It’s become so easy to learn which ideas continue to show promise and which ideas are demonstrated foolishness, that for much of the classic silliness, the smartest people have already moved on. In the 60’s the most respected intellectuals in the world all thought that communism was inevitable and that we would all be better off if we just sped the process along. But today, the only people who still believe that believe that are much further to the left on the intellectual bell curve. To fully embrace communism these days, you have to be willing to admit in polite society that you are either very young and naive, or that you aren’t very smart. We’ve moved beyond that now because technology has allowed us to “grow up” as a culture. And it’s my thinking that it will eventually end the “permanent adolescence” that the west has experience as a holdover from the 60’s and 70’s.
But even with that said, it can be pretty frustrating to see these new kids making the very same set of mistakes that everyone has made before them, but it’s important to keep it in perspective. Years ago, it would have taken them decades to learn how “full of it” their university English department was, if they learned about it at all. There are still plenty of geriatric “left side of the bell curve” hippies out there who believe that no political philosophy is worth a damn unless it can be made to rhyme with “hey hey, ho ho”. But with today’s students, the Internet will let them learn things so quickly that it will probably only take them a few years to get over that phase. Everyone starts life naive and innocent and can be easily misled, but these days they gain wisdom so quickly, that they will almost certainly live long enough to get much further down the path to truth that we will.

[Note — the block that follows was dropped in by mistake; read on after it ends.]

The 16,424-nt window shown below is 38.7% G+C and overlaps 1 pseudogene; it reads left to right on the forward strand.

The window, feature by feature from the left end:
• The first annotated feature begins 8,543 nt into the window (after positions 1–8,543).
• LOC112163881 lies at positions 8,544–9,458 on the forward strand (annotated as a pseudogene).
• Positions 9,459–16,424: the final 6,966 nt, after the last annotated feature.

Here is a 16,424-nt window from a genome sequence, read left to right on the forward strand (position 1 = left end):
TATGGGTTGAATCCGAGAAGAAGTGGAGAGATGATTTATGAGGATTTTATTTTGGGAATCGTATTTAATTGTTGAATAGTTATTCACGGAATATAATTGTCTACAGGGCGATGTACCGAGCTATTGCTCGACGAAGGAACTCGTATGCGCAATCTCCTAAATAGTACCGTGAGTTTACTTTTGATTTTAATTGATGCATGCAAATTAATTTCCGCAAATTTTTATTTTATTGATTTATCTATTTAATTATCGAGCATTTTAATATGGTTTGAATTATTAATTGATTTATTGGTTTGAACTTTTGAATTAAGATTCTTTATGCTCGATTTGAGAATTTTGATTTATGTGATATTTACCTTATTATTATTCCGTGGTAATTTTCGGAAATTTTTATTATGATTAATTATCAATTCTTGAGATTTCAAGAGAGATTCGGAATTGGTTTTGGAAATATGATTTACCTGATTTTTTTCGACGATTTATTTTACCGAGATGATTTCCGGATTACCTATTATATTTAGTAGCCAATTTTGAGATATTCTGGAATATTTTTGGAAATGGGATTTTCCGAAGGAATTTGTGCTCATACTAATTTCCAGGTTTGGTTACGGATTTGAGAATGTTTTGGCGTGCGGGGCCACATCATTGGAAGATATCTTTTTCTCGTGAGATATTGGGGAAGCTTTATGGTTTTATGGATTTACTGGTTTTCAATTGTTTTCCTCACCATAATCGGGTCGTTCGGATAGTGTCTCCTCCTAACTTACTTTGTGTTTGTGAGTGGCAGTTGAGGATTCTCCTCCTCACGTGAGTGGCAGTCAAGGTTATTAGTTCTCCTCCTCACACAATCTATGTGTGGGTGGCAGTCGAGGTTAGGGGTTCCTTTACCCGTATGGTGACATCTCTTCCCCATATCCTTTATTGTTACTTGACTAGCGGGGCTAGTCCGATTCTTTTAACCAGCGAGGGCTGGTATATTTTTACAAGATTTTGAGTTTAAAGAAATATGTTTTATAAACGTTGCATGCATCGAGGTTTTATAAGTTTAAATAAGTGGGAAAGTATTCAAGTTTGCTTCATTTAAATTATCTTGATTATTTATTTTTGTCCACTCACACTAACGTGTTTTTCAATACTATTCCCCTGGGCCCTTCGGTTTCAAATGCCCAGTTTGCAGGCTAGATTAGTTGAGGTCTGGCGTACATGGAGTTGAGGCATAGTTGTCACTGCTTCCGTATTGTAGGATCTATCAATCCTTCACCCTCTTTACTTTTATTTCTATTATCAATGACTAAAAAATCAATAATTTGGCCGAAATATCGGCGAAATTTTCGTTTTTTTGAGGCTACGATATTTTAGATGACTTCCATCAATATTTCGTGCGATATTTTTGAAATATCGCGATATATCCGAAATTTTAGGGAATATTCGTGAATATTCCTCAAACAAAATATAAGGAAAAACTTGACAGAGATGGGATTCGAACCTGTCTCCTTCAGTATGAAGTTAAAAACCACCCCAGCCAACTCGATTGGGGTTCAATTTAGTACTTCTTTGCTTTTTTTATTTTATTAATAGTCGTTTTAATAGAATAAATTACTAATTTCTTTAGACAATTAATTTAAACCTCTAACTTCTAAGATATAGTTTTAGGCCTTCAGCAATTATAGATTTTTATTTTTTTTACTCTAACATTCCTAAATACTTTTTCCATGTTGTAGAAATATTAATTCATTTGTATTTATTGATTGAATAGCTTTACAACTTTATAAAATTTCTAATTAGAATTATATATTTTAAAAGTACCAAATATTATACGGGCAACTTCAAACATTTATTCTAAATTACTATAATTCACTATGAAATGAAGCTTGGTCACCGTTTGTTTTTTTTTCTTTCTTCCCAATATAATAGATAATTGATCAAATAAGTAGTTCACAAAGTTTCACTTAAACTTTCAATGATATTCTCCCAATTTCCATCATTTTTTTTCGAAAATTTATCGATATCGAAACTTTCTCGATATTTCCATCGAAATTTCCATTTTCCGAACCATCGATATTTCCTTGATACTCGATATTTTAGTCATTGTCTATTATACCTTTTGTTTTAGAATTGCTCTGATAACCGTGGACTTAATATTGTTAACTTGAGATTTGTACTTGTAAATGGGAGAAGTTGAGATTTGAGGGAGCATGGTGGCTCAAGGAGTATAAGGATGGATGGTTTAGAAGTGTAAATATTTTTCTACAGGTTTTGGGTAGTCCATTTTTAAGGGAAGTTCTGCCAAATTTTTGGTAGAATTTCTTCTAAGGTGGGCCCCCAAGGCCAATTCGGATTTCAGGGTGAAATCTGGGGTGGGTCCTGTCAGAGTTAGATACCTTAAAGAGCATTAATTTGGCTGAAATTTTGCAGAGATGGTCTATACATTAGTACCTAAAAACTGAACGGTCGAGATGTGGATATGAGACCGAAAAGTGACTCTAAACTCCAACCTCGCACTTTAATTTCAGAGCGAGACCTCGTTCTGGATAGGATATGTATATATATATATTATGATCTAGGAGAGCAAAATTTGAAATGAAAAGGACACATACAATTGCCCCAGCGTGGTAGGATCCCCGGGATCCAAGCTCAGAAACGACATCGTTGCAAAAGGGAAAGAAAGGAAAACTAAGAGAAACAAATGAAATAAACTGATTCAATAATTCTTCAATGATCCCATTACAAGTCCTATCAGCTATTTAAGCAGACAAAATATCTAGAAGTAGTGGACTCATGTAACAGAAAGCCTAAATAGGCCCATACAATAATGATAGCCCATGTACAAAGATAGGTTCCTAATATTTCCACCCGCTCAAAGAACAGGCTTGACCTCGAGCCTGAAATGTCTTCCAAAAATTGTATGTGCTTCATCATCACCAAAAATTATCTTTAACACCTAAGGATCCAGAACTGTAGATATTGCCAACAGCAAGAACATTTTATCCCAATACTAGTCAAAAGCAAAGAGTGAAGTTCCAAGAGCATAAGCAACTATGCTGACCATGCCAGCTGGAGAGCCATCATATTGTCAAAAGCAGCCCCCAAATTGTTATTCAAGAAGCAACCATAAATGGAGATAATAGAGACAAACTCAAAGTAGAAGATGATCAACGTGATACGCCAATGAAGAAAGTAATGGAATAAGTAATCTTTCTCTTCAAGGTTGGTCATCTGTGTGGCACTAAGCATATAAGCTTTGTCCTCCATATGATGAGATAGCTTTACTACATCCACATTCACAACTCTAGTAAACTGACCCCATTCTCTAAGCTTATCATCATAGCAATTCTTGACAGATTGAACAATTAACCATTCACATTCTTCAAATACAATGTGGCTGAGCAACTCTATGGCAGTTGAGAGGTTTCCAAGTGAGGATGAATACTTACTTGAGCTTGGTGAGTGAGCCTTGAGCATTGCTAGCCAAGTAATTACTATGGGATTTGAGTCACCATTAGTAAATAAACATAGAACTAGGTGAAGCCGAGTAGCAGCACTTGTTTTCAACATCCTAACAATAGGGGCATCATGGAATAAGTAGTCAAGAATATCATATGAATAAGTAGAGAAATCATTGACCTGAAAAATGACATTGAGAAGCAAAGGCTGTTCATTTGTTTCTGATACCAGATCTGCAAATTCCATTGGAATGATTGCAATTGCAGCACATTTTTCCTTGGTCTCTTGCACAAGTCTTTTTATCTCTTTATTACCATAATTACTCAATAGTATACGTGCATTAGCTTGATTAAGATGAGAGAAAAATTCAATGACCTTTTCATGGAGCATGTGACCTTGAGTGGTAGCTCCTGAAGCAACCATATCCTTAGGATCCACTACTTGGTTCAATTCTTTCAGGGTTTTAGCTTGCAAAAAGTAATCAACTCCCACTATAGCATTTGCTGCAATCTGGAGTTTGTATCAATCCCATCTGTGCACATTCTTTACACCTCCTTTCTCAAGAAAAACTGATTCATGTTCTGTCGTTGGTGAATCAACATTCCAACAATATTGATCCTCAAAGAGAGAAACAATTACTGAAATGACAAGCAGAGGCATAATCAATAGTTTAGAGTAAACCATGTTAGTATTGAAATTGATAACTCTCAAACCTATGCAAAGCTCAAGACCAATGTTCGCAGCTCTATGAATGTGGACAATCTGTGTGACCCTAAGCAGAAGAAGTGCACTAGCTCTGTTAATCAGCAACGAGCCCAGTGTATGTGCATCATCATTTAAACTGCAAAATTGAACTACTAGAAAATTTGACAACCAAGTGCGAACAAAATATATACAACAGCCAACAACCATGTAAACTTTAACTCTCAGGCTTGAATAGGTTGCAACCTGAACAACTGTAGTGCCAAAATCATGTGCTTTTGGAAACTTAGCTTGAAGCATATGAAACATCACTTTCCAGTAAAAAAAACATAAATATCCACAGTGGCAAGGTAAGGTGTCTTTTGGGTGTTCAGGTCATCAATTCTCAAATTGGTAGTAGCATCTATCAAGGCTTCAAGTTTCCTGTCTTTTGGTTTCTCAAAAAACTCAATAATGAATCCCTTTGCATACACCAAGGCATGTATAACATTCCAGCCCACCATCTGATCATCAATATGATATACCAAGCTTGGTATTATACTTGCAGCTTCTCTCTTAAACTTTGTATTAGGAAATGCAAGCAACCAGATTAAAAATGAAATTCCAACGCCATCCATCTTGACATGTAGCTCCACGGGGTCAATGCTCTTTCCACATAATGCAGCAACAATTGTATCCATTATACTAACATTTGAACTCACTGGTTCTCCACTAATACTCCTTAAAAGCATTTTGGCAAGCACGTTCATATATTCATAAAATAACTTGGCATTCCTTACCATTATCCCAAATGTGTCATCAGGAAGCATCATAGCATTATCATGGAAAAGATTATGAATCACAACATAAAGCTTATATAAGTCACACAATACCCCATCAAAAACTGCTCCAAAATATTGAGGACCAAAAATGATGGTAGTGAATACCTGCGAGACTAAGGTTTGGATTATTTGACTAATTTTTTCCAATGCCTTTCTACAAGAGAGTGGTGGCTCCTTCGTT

I have a friend who was riding the subway to work a while back, and looked across the car at a ragged “hippie looking” kid who was sitting there reading a book. His hair was long, his beard unkempt and his Birkenstocks atypical for the winter NYC weather. He was obviously a college kid who was in the process of “finding himself” by rebelling against the established order, and you could tell because he looked exactly like every other kid who was rebelling. (The irony of that would have been wasted on him) His type has been a fixture on the urban scene for 4 decades but there was something about this kid that was different. He wasn’t reading “Das Kapital”, or some pretend history by Howard Zinn. He was reading “"The Road To Serfdom”. If this were the 60’s, he’d have been laughed out of the “peoples revolutionary committee” meeting for reading that book. But these days, it just means he’s going to get hired before everyone else.
That’s my kind of revolution.